- Setting up firewall and SELinux
- Creating a cluster definition file and auth keys on the deployment node
- Installation of binaries on cluster nodes
- Provisioning of MON daemons
- Copying over the ceph.conf and admin keys to be able to manage the cluster
- Provisioning of Ceph manager daemons (Ceph Dashboard)
- Provisioning of OSD daemons
- Basic configuration
We will cover configuration of KVM nodes in second article.
On all nodes…
It is critical that the time is properly synchronized across all nodes. If you are running on hypervisor, your VMs might already be synced with the host, otherwise do it the old-fashioned way:
ntpdate -s time.nist.gov
yum install ntp
systemctl enable ntpd
systemctl start ntpd
Make sure each node can resolve the name of each other node – if not using DNS, make sure to populate /etc/hosts file properly across all 4 nodes (including admin node):
cat << EOM >> /etc/hosts
On CEPH admin node…
We start by installing ceph-deploy, a tool which we will use to deploy our whole cluster later:
cat << EOM > /etc/yum.repos.d/ceph.repo
name=Ceph noarch packages
yum install ceph-deploy -y
Let’s enable password-less login for root account – generate SSH keys and seed public key into /root/.ssh/authorized_keys file on all Ceph nodes (in production environment, you might want to use a user with limited privileges with sudo escalation):
ssh-keygen -f $HOME/.ssh/id_rsa -t rsa -N ''
On all CEPH nodes…
Before beginning, ensure that SELINUX is set to permissive mode and verify that firewall is not blocking required connections between Ceph components:
firewall-cmd --zone=public --add-service=ceph-mon --permanent
firewall-cmd --zone=public --add-service=ceph --permanent
Make sure that you make SELINUX changes permanent, by editing /etc/selinux.config and setting ‘SELINUX=permissive’
As for the firewall, in case you are using different distribution or don’t consume firewalld, please refer to the networking configuration reference at http://docs.ceph.com/docs/mimic/rados/configuration/network-config-ref/
On CEPH admin node…
Let’s create cluster definition locally on admin node:
mkdir CEPH-CLUSTER; cd CEPH-CLUSTER/
ceph-deploy new ceph1 ceph2 ceph3
This will trigger a ssh connection to each of above referenced Ceph nodes (to check for machine platform and IP addresses) and will then write a local cluster definition and the MON auth key in the current folder. Let’s check the files generated:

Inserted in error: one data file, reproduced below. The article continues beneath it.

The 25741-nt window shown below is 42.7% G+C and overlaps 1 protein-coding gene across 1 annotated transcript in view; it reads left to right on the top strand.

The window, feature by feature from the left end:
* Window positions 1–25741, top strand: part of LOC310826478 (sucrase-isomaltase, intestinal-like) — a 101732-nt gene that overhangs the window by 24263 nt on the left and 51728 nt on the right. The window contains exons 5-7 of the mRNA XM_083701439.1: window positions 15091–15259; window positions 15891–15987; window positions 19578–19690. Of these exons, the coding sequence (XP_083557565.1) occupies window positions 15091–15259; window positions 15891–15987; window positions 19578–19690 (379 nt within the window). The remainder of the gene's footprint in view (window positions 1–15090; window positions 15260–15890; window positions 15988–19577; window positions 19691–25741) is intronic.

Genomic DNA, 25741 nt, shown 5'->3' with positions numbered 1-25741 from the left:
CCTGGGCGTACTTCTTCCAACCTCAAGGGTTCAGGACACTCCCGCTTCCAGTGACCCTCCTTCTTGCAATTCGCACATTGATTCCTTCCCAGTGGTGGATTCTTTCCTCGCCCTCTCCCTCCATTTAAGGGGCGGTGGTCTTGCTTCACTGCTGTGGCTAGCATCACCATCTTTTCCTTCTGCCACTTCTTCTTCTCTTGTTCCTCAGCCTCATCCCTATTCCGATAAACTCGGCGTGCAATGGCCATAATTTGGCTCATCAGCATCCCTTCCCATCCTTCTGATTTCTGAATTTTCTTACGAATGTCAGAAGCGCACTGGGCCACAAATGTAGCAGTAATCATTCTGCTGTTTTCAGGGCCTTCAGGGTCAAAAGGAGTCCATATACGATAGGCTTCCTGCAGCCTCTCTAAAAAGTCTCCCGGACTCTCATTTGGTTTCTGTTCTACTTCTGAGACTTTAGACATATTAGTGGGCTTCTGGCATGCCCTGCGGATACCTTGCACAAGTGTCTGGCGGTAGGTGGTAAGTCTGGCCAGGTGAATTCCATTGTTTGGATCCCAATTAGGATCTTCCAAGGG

# ls -la
On Centos7, if you get the “ImportError: No module named pkg_resources” error message while running ceph-deploy tool, you might need to install missing packages:
yum install python-setuptools
In case that you have multiple network interfaces on Ceph nodes, you will be required to explicitly define public network (which accepts client’s connections) – in this case edit previously created ceph.conf on the local admin node to include public network setting:
echo "public network = 10.2.0.0/16" >> ceph.conf
If you only have one NIC in each Ceph node, the above line is not required.
Still on admin node, let’s start the installation of Ceph binaries across cluster nodes (no services started yet):
ceph-deploy install ceph1 ceph2 ceph3
Command above will also output the version of Ceph binaries installed on each node – make sure that you did not get a wrong Ceph version installed due to some other repos present (we are installing Mimic 13.2.5, which is latest as of the time of writing).
Let’s create (initial) MONs on all 3 Ceph nodes:
ceph-deploy mon create-initial
In order to be able to actually manage our Ceph cluster, let’s copy over the admin key and the ceph.conf files to all Ceph nodes:
ceph-deploy admin ceph1 ceph2 ceph3
On any CEPH node…
After previous step, you should be able to issue “ceph -s” from any Ceph node, and this will return the cluster health. If you are lucky enough, your cluster will be in HEALTH_OK state, but it might happen that your MON daemons will complain on time mismatch between the nodes, as following: